Instrumentation: vocals (RS), clarinet (JH), violin (CO), accordion (WS), oud (RR), laouto (TM), def (TH). Mode: tempered form of makam Sabâ. Meter: 3/4, tsamiko.

Čalgija’s version of this Greek song will have been derived from a transcribed or recorded original, but the currently best-known version is an a-metric, pentatonic Epirotic ballad (see [7] on lyrics-melody combination in Balkan folk music).


Ποιά σκύλα μάνα το ‘λέγε
τ’ αδέλφια δεν πονιούνται;

Τ’ αδέλφια σκίζουν τα βουνά
ώσπου ν’ ανταμωθούνε

Σαν κάμαν κι ανταμώσανε
σ’ ένα χρυσό τραπέζι

Χρυσά μαντήλια βγάλανε
τα δάκρυα σκουπίζαν

Καιρό που ‘χουν τα μάτια μου
να δούνε τα παιδιά μου

Είχα πολλά παράπονα
και κλάψανε μπροστά μου


Poiá skýla mána to ‘lége
t’ adélfia den ponioúntai?

T’ adélfia skízoun ta vouná
óspou n’ antamothoúne

San káman ki antamósane
s’ éna chryso trapézi

Chrysá mantília vgálane
ta dákrya skoupízan

Kairó pou ‘choun ta mátia mou
na doúne ta paidiá mou

Eícha pollá parápona
kai klápsane brostá mou


Which bitching mother was saying
that the brothers don’t feel for each other?

The brothers tear the mountains apart
until they meet

When they met
at a golden table

They took out golden handkerchiefs
they wiped their tears

My eyes, for a long time
haven’t seen my children

I had many sorrows
and they cried before me

[13] Kadıoğlu zeybeği | Live concert recording, 1978 (mono)

Instrumentation: clarinet (JH), cura saz (CO), bağlama saz (TH), divan saz (TM), kanun (WS), darabuka (RR). Mode: makam Nikrîz. Meter: 9/2 (2 + 2 + 2 + 2 + 3), ağır zeybek.

Dance melody from the Muğla province in southwest Anatolia. A zeybek (ζεϊμπέκικο / zeibekiko in Greek) is a slow dance from the circum-Aegean region, which can be danced by men and women, in groups or solo, and especially in the latter case there is ample room for individual expression.

[14] Kars’ın önü | Live concert recording, 1978 (mono)

Instrumentation: gajda (TH), clarinet (JH), violin (CO), accordion (WS), tambura (TM), darabuka (RR), tapan (RS). Mode: lower register of makam Hicâz, intermittent Nişâbûr flavours. Meter: 9/4 (2 + 3 + 2 + 2).

The booklet of Music from the Balkans and Anatolia #2 tells us that Wouter Swets took great pride in his ability to analyse complex meters and rhythmic patterns. However, what he wrote is so technical—and occasionally so harsh—that one forgets that joy and appreciation lay at the basis of his work. Swets’ music sheds more light on his tastes and preferences. For example, this folkdance melody from the Kars province in northeast Anatolia is quite simple, but uniquely effective in bringing to expression a powerful rhythm that Swets must have enjoyed greatly.

[15] Răčenica | Ръченица | Live concert recording, 1978 (mono)

Instrumentation: gajda (RR), accordion (WS), tambura (TM), tapan (TH). Modes: Aeolian and Ionian. Meter: 7/16 (2 + 2 + 3), răčenica.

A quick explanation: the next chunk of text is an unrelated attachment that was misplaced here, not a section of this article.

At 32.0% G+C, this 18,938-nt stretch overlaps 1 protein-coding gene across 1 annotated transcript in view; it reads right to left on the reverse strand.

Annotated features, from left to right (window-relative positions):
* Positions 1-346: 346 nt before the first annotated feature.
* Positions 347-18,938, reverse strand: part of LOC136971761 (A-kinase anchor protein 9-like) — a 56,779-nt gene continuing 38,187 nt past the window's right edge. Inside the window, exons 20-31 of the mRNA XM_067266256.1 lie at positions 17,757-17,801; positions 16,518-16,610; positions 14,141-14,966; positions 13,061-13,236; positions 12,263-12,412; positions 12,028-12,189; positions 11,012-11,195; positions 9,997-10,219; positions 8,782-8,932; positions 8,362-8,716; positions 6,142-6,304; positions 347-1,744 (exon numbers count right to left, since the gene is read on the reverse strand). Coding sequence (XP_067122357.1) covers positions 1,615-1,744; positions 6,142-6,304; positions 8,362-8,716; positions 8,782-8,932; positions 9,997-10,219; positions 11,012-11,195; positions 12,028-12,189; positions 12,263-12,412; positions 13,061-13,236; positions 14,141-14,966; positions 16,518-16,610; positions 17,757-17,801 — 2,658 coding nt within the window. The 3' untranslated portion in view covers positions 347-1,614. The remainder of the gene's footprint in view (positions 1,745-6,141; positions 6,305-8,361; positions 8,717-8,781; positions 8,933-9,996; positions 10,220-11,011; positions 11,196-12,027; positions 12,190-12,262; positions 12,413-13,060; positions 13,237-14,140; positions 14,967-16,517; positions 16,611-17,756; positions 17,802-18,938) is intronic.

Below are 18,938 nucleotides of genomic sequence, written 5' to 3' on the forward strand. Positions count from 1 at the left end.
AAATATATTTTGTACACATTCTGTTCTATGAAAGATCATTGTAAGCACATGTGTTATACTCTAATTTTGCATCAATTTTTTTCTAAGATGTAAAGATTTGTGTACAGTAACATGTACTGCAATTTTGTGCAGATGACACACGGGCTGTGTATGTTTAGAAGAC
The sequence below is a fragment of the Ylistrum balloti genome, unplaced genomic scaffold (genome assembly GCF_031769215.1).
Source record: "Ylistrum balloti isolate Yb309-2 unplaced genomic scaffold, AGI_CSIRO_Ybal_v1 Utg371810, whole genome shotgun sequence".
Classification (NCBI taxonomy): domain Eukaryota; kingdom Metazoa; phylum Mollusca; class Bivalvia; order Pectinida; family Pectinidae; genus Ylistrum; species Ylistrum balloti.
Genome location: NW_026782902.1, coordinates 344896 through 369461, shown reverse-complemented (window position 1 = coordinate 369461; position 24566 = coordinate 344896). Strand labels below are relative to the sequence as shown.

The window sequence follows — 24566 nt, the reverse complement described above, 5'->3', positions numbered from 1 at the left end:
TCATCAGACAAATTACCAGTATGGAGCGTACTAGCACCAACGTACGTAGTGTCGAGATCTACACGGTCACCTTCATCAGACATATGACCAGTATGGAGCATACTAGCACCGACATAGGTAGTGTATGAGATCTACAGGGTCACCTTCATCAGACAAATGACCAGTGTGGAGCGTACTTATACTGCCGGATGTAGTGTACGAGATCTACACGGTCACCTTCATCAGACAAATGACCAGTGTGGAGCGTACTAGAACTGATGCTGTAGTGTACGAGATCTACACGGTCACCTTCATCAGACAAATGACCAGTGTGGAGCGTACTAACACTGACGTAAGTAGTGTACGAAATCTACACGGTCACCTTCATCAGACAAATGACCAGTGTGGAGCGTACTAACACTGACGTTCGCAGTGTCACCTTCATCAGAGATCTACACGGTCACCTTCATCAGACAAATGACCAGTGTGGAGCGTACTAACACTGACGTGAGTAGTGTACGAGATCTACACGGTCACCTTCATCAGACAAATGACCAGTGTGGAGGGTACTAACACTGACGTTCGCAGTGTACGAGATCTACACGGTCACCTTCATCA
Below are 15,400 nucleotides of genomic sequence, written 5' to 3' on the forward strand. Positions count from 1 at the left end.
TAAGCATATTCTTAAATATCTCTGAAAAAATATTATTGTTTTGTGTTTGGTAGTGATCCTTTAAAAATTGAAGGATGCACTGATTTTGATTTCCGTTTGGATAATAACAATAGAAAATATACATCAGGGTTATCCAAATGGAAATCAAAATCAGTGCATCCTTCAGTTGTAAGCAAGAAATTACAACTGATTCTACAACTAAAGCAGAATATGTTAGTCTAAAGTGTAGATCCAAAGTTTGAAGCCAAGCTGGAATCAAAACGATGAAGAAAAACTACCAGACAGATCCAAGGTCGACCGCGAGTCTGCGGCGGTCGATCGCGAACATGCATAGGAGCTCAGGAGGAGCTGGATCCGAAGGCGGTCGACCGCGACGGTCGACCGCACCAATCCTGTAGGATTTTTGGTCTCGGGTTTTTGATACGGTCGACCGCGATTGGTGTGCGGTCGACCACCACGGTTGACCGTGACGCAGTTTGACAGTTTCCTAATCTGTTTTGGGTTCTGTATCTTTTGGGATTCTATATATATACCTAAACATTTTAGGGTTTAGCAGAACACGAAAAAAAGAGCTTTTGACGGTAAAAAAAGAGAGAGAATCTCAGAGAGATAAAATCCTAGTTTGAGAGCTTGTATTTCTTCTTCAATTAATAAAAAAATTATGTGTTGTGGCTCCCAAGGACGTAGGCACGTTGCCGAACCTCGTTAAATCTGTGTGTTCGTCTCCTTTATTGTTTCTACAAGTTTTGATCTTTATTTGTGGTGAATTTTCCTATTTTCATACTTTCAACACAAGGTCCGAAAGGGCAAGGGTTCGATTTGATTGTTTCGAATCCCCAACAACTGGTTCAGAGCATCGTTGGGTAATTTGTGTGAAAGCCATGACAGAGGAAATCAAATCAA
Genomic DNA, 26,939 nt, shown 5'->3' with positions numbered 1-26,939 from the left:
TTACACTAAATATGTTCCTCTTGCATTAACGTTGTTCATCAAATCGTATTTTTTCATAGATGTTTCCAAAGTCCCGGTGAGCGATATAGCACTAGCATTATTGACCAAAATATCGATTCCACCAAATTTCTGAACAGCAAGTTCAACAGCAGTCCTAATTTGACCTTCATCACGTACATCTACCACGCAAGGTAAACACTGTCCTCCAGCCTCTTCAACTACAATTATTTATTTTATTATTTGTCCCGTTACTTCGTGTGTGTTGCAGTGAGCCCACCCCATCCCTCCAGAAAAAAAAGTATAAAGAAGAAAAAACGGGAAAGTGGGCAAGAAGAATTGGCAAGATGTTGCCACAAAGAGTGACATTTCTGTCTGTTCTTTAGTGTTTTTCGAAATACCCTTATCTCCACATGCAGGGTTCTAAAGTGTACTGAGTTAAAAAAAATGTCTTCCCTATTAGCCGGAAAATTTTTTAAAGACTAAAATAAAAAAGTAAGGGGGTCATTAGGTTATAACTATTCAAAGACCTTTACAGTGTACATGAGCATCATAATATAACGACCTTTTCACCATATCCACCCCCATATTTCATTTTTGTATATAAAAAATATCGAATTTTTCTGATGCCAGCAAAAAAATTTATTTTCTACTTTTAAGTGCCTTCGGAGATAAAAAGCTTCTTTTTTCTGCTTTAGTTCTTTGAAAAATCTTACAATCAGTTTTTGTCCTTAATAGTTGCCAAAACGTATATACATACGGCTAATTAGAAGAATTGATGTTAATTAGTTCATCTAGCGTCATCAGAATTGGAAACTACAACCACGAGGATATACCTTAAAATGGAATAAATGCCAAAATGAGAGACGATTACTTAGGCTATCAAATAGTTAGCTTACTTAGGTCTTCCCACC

Bulgarian folkdance melody, played in the raunchy, high-energy performance style Čalgija’s concerts were famous for (also see [11]).

Fragment of 'Magni Turcarum Dominatoris Imperium' (Matthaeus Seutter, 1727)

The heartland of he Ottoman Empire, Wouter Swets’ musicological canvas and frame of reference. Fragment of a map by Matthaeus Seutter (1727) – Magni Turcarum Dominatoris Imperium. Photo by Geograficus (NY), CC0 1.0.

[16] Në Shkodër | Live concert recording, 1978 (mono)

Instrumentation: vocals (RS), clarinet (JH), violin (CO), accordion (WS), laouto (TM), def (RR). Modes: intro/interlude in tempered forms of makams Muhayyer and Karcığar, song modulates between tempered forms of makams Beyâtî, Acem and Acem-Kürdî. Meter: 9/8 (2 + 2 + 2 + 3).

See [8].

[17] Dy të bukurat | Live concert recording, 1978 (mono)

Instrumentation: accordion (WS), violin (CO), laouto (TM), darabuka (RR). Mode: Aeolian. Meter: 5/8 (2 + 3).

Melody from Albania. The chords in Swets’ arrangement seem to draw from both Georgian polyphony and the Bulgarian-style harmonisation discussed in [2]. In socialist Bulgaria, state involvement in popular culture resulted, amongst other things, in well-trained composers and arrangers being tasked to elevate folk music to higher levels. Even though they will have had Western classical music in mind, their orchestral arrangements of traditional folk melodies and new folkloristic compositions are anything but Western in terms of harmonisation and chord progression.

As demonstrated by many rather uneasy or downright cheesy results, a purely Western-style harmonisation—whether it be jazzy or classical—doesn’t mix well with the modal structure of the traditional styles found in the Balkans. The main problem seems to be that the two are fundamentally different in terms of phrasing, structure and sense of conclusion. Contemporary modal music composer Ross Daly argues that Eastern modality and Western harmony have followed diverging pathways for too long to be easily combined, but that the Bulgarians may hold the key to further explore the possibilities that their combination may offer. Swets’ arrangement of Dy të bukurat is an example of their application to Albanian music.

Dy të bukurat’ means ‘the two beauties’; its melody is somewhat similar to ‘Nji ditë diele’ [1]. This makes it a perfect piece to bring this album to a conclusion.